Michael Hendricks, a neuroscientist at McGill University, sums up my feelings on digital immortality through brain preservation: “Burdening future generations with our brain banks is just comically arrogant. Aren’t we leaving them with enough problems? I hope future people are appalled that in the 21st century, the richest and most comfortable people in history spent their money and resources trying to live forever on the backs of their descendants. I mean, it’s a joke, right? They are cartoon bad guys.”

Because, really, what do we have to offer the future? In a society capable of resurrecting a person from bits of brain matter, any skills or knowledge possessed by we, the  ancient ancestors, will be useless in such a technologically advanced culture. What could prove especially embarrassing are the quaint and  horrifying beliefs from the present (…at least, I hope the future will have matured away from our current state of childishness and selfishness).

Currently, a lot of historical bad behavior is excused and glossed over. He was a man of his times. People say this when they are confronted by some unpalatable truth about an ancestor. Most of us (but, based on recent events, not all of us) would quickly flip the page on the genealogical chart when we find some despicable person in our lineage who earned a living by unscrupulous means, e.g. capturing other people and selling them into slavery. Similarly, our present-day failures to do the right thing because there was a little bit of money involved will bring shame to our descendants.

In Soul Search, Cam explains to Fia the guiding principle in dealing with those who have passed on: “As in life, so in death. If someone is a bastard in life, unless there is some epiphany that leads to a sudden conversion before death, it is likely that he will also be a bastard in death.”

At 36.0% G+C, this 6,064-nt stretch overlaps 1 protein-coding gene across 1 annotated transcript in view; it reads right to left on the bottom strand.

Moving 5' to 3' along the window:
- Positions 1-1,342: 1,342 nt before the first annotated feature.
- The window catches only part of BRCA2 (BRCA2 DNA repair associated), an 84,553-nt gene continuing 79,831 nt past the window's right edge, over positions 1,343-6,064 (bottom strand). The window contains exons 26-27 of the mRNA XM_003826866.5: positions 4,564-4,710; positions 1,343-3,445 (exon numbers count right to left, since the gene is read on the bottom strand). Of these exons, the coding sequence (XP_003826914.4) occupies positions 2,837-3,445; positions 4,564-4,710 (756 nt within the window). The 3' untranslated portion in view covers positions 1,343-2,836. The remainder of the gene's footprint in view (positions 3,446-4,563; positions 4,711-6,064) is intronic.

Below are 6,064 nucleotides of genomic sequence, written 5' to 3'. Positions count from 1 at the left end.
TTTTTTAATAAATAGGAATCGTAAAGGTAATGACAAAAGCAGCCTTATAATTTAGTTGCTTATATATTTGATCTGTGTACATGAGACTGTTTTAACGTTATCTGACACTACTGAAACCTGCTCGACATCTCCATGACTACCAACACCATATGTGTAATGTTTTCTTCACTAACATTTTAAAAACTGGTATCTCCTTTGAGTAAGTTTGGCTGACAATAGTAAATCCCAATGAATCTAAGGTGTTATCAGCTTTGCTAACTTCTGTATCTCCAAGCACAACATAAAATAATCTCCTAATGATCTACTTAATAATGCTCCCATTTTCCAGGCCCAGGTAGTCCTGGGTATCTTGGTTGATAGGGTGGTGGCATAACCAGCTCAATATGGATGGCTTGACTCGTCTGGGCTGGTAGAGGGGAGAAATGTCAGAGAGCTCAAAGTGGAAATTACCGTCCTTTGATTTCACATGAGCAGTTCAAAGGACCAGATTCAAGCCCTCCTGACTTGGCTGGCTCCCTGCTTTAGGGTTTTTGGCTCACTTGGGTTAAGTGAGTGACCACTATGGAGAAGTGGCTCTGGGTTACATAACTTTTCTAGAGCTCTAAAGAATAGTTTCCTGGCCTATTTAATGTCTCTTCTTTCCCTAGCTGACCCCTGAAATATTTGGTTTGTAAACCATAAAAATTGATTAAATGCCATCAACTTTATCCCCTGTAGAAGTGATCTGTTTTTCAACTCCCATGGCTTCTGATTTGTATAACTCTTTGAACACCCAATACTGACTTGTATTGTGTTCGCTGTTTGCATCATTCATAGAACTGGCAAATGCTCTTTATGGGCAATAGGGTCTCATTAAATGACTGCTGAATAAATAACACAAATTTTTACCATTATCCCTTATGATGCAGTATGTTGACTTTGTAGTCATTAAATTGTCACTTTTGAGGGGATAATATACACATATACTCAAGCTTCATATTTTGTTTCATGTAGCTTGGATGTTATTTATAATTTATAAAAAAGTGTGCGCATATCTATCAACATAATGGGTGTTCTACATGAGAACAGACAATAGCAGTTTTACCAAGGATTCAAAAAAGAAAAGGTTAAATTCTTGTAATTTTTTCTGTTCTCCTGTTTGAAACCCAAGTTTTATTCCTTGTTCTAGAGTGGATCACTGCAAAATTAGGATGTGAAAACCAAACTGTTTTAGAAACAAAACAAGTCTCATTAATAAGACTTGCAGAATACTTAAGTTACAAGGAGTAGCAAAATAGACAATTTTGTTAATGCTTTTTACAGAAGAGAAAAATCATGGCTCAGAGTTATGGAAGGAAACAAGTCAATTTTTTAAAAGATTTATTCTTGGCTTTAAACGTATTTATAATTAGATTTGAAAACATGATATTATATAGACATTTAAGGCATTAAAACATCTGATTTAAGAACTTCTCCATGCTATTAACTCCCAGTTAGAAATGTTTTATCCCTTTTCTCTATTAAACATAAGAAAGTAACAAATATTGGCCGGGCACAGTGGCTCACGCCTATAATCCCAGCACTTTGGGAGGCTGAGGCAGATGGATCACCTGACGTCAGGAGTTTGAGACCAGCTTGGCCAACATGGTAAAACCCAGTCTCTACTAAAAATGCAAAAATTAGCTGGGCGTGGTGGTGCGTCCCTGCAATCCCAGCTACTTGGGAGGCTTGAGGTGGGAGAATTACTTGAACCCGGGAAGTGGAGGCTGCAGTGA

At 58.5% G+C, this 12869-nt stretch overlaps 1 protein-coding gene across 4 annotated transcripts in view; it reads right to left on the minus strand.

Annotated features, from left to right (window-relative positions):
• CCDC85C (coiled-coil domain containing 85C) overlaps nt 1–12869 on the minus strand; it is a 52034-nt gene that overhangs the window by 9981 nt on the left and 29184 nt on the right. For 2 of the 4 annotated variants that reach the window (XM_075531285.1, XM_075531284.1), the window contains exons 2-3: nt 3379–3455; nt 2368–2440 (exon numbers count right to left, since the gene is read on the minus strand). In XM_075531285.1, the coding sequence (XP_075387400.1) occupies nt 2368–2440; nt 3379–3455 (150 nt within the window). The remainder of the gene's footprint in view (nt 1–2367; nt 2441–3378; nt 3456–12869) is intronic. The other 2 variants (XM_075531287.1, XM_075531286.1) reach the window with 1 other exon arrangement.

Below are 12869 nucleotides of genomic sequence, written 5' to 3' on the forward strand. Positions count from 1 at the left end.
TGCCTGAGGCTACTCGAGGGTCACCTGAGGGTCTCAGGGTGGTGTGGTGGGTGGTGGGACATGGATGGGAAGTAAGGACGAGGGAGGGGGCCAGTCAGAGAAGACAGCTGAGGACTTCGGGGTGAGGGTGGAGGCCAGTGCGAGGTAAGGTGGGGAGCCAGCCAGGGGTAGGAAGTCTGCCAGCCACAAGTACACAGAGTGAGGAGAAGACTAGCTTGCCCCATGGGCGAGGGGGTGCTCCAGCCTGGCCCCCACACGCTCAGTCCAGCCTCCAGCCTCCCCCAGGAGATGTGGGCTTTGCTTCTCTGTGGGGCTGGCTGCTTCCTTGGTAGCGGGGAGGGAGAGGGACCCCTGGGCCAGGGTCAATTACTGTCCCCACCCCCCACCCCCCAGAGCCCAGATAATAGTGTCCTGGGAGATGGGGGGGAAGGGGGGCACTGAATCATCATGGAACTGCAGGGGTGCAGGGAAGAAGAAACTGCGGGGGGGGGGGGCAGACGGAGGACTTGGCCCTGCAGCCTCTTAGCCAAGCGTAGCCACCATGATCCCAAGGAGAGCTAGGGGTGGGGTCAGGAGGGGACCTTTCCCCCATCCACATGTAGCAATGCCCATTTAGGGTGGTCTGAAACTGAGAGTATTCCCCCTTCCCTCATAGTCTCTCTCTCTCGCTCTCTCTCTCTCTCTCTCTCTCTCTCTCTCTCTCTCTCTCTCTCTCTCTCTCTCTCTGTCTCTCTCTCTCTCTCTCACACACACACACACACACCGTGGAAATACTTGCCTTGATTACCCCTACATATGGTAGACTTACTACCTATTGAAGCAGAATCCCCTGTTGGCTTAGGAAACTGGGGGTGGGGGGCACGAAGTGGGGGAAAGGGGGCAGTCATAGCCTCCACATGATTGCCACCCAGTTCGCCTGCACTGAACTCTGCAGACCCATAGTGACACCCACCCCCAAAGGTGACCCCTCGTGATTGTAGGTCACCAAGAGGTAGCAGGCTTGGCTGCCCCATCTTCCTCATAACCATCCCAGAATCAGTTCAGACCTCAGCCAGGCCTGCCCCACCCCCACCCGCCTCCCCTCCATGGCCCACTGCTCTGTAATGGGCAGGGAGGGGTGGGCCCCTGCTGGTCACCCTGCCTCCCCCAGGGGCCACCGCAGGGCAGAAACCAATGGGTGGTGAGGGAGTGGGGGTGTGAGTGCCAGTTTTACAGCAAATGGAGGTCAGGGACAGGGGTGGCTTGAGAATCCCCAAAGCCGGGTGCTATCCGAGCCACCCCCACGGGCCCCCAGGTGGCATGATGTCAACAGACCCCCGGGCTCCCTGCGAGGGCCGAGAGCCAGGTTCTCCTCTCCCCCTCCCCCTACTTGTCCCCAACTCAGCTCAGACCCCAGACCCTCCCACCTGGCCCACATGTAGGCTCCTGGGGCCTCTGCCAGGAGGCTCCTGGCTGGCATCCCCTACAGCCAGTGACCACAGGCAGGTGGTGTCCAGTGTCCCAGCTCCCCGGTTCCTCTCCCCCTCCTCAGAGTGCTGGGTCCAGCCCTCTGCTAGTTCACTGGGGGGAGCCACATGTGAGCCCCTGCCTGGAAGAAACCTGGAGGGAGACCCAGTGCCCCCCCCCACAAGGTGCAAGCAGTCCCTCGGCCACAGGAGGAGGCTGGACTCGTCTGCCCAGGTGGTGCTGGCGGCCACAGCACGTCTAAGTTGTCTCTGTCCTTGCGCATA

If digital resurrection becomes widespread, we all run the risk of becoming ‘that’ ancestor, the one that makes descendants cringe at the thought of sharing genetic material and fabricate reasons why they might have been adopted. And our newly resurrected consciousness would happily display the demons of our worse nature, being totally out of step with the ethos of the future.

Yes, I ate the flesh of other sentient beings. We didn’t have nutrient replicators and, quite frankly, they were delicious. [Descendant backs away and retches.] And, yeah, medical care was a privilege for those who could afford it. Lots of people died from stuff that could have been treated. Oh, and sorry about what we did to the environment. We figured you guys would be smart enough to fix it all and doing something at the time would have been a hassle for us. [Descendant snarls and violently switches off animator housing our consciousness.]

Mortality is a gift to future generations. Use it wisely.

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Photo credit: PIT Bioinformatics Group (Budapest Reference Connectome)

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Introvert’s Guide to Immortality in the Digital Afterlife